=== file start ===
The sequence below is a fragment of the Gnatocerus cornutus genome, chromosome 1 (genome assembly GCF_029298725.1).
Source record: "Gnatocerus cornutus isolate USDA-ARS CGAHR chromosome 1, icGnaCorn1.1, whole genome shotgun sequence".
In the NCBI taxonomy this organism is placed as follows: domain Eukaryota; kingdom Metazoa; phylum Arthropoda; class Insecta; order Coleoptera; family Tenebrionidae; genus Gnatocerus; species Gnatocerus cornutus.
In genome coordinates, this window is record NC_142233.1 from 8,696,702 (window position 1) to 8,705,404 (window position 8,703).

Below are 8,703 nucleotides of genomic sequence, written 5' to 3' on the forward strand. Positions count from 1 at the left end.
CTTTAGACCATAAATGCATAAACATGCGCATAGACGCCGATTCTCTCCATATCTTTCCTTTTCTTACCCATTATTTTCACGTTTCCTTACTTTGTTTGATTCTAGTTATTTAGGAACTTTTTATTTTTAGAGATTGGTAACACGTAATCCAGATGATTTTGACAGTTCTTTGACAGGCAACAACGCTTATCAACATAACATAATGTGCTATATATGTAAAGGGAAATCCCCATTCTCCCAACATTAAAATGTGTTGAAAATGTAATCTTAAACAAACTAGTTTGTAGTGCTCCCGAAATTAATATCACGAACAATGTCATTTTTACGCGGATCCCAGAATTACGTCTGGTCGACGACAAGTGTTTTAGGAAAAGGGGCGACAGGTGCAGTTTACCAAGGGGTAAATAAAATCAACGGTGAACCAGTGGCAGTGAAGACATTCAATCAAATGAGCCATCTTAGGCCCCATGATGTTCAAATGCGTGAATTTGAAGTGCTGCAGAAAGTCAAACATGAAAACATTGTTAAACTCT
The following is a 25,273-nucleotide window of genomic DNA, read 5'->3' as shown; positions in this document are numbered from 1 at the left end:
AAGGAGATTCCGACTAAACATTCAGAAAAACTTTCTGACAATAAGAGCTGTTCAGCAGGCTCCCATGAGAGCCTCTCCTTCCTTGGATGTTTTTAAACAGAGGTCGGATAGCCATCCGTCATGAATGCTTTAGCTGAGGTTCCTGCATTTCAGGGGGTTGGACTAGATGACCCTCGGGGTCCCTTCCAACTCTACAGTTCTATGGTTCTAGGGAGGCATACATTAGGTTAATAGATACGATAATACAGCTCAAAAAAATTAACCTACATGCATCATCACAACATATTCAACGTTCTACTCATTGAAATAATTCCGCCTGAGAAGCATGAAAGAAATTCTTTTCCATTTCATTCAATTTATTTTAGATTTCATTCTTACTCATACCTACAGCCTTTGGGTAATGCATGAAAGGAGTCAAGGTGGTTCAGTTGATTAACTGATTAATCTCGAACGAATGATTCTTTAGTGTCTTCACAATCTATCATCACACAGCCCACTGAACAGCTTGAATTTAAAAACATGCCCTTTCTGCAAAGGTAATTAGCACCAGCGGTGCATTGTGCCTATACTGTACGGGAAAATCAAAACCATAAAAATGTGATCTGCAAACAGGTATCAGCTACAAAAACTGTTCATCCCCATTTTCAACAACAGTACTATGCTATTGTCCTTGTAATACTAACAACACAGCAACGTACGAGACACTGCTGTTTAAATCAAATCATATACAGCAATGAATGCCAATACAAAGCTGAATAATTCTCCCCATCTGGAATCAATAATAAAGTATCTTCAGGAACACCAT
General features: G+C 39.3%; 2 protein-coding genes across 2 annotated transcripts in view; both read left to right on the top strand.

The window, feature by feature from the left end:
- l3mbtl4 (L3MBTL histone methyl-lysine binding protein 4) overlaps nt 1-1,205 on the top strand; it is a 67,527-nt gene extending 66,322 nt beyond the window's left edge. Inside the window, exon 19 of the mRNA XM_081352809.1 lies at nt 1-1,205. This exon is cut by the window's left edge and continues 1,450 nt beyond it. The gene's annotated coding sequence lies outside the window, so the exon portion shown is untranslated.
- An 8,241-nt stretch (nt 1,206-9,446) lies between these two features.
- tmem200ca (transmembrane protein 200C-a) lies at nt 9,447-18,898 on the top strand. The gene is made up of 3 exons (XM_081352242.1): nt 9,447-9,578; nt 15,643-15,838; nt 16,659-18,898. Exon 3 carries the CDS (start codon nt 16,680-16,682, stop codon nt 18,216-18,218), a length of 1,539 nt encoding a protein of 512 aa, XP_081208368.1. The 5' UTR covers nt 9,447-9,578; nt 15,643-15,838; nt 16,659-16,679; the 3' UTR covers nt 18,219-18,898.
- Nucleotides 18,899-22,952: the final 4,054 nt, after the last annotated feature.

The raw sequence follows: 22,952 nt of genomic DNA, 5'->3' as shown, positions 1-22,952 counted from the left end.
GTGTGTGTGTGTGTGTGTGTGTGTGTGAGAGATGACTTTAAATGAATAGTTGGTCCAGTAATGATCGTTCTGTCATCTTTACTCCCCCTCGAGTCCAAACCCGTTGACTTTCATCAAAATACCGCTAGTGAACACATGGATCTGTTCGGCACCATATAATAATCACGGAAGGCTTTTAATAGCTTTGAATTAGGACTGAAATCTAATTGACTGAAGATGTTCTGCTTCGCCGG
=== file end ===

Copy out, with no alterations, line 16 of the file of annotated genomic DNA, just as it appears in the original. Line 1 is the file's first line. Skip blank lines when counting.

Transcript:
GTGTGTGTGTGTGTGTGTGTGTGTGTGAGAGATGACTTTAAATGAATAGTTGGTCCAGTAATGATCGTTCTGTCATCTTTACTCCCCCTCGAGTCCAAACCCGTTGACTTTCATCAAAATACCGCTAGTGAACACATGGATCTGTTCGGCACCATATAATAATCACGGAAGGCTTTTAATAGCTTTGAATTAGGACTGAAATCTAATTGACTGAAGATGTTCTGCTTCGCCGG